Longtime fisheries manager retires
Anyone who has fished in the region has been impacted by Rick Lorson’s work.
And after 36 years with the state Fish and Boat Commission, Lorson, who has served as the area fisheries manager for the past 30 years, retired.
Lorson started with the agency in 1978 as an intern while working on his undergraduate work. He worked as a fisheries biologist aide, a fisheries technician and a fisheries biologist before being promoted to area fisheries manager. As manager he oversaw waterways in 10 counties.
“There has been a number of positive changes in water quality relating to mine draining through mitigation efforts by the (Department of Environmental Protection) and the private sector,” he said.
During his tenure, Lorson also witnessed the improvement of the three rivers in Pittsburgh that started in the early 1970s.
“When I got here in 1988 we really started to monitor those improvements and the overall health of those rivers,” he said of the Allegheny, Monongahela and Ohio rivers.
Lorson said they worked to educate anglers about the fish in the three rivers.
“We tested them, and most of the fish you are able to eat, with a few exceptions, and it’s good fishing,” he said. “Some of that is reflected in the Bassmaster Classic in 2005 in Pittsburgh and the FLW Championship in 2009 in Pittsburgh.”
In Somerset County Lorson is proud of the efforts at Somerset Lake. He said one of his first assignments was dealing with the lake being more than 50 percent choked with weeds. He said then he had to deal with a gizzard shad forage fish, which is common in the three rivers system, but was unintentionally stocked in Somerset.
“We ended up with a good situation here in terms of fishing,” he said.
He said they were able to add tiger muskies and walleye and brought in channel catfish. He said the agency had a trout and bass plan, but started to add plans for the other species.
“As well as making angling better for our angling public,” he said. “We have tried to serve our angling public and protect our resource. It’s not just me. It has to do with having good people help me and good people working with me.”
The lake has been drained to allow for a dam repair project. The work, which was expected to start this year, is delayed until 2019 because of permitting issues. The estimated $6 million to $8 million project will involve building a new spillway, raising the elevation of the dam and making improvements to the dam and the structures used to control the water level.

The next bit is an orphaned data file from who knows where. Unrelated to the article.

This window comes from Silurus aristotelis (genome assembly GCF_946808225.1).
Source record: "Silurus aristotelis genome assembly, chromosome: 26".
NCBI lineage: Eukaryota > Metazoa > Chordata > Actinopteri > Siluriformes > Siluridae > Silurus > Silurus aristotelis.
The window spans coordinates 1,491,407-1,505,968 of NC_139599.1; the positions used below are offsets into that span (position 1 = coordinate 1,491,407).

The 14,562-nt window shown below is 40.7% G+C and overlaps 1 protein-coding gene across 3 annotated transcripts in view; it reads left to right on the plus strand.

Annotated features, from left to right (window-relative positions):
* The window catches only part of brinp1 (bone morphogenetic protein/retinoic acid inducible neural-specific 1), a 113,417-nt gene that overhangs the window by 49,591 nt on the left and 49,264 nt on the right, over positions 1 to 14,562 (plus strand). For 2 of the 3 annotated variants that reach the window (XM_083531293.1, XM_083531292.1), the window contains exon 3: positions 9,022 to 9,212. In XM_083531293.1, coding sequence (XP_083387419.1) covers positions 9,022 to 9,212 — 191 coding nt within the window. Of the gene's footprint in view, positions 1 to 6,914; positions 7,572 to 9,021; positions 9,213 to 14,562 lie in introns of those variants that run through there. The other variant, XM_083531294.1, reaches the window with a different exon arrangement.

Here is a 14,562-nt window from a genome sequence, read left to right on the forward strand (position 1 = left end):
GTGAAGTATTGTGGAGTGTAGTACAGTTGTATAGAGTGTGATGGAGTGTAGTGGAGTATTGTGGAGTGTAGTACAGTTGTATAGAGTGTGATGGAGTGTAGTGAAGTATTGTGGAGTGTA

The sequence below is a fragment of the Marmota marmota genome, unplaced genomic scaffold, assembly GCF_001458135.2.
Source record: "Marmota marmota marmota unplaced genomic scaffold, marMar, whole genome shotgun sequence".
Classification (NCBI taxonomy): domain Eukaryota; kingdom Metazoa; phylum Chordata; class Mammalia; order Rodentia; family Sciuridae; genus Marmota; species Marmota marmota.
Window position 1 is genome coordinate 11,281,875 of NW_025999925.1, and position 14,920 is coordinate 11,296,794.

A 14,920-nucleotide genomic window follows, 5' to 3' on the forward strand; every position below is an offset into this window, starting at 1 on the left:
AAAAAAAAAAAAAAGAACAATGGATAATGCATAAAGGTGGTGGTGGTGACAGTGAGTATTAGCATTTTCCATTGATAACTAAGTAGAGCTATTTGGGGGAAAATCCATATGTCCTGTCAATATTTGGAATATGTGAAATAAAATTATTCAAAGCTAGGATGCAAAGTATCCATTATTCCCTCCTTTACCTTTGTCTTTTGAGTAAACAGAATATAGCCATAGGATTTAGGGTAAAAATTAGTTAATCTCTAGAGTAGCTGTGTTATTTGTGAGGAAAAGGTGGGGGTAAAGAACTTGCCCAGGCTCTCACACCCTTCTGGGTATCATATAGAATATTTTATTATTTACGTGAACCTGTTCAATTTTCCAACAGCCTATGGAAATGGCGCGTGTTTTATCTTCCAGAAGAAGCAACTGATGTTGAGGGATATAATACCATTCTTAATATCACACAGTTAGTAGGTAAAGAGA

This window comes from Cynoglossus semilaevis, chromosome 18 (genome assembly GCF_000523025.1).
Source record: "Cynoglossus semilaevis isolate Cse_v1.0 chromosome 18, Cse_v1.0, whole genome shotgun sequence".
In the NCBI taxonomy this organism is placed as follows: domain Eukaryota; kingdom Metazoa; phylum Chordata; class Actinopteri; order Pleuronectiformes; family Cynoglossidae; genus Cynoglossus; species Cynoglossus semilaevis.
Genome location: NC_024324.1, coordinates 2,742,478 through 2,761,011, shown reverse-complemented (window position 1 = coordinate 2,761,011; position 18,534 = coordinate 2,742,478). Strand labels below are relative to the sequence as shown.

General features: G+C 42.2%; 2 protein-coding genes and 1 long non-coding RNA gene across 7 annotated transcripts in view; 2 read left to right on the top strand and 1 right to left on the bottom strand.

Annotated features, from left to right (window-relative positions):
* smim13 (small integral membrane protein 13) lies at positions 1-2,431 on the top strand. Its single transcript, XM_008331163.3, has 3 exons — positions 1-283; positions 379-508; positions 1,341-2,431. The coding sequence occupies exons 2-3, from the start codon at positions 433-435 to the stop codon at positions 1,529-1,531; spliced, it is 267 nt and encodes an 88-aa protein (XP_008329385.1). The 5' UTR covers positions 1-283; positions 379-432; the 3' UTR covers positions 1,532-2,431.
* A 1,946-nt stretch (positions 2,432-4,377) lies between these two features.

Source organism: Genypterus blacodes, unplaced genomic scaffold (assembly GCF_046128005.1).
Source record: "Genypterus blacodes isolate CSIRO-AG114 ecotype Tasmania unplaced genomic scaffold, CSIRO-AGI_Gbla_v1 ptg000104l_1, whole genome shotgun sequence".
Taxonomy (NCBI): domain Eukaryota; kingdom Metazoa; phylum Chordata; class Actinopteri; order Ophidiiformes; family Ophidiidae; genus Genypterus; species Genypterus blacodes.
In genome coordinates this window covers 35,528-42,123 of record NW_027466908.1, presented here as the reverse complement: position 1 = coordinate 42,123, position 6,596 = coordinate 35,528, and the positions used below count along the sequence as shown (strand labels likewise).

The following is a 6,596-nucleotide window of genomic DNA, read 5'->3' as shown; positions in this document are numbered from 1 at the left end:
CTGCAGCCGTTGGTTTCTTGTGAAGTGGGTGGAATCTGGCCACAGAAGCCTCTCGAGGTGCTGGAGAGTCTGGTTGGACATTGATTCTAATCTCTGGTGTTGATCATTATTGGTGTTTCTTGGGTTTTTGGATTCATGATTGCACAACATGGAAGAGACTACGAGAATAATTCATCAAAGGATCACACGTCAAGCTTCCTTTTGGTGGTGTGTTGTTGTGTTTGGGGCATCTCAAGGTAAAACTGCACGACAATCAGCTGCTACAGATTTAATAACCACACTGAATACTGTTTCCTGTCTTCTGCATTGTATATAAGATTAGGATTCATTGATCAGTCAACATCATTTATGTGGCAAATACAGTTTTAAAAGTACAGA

Lorson said that his job has allowed him to be a “jack-of-all-trades and master of none.”
He has worked with agencies, including the DEP, EPA and Army Corps on Engineers.
“It has allowed a broad range of things to be dealt with,” he said. “I enjoyed everything from working with the Ohio River all the way up to Pigeon run, all the way up to the Que that has a good brown trout population.”
Lorson said that he always enjoyed his job and tried to keep a positive attitude, even if he had a disagreement with someone.
Fish and Boat Commissioner Len Lichvar said that the area fisheries manager is an important role. He said that Lorson’s work has driven regulations for certain waterways on how the resource needs to be protected.
“Rick certainly has been known to be very strong in his recommendations and his direction,” he said. “Once he makes a determination and a recommendation he’s always been able to back it up and stick to it. He always stuck to his guns based on science.”
Lorson said that he is disappointed that the Somerset Lake project, which has been the view outside his office for the past 30 years, has been delayed.
“We lost a year of good fishing,” he said. “They have a similar situation in Donegal. Hopefully things are moving faster as we progress here.”
He said he is looking forward to spending time on his hobbles.
“I have four sons, three daughters-in-law and seven grandchildren my wife Kathy and I are going to be spending some time with,” he said. “And I’ll be hunting, and fishing at a more leisurely pace.”
Lorson said the agency has not yet advertised for his replacement.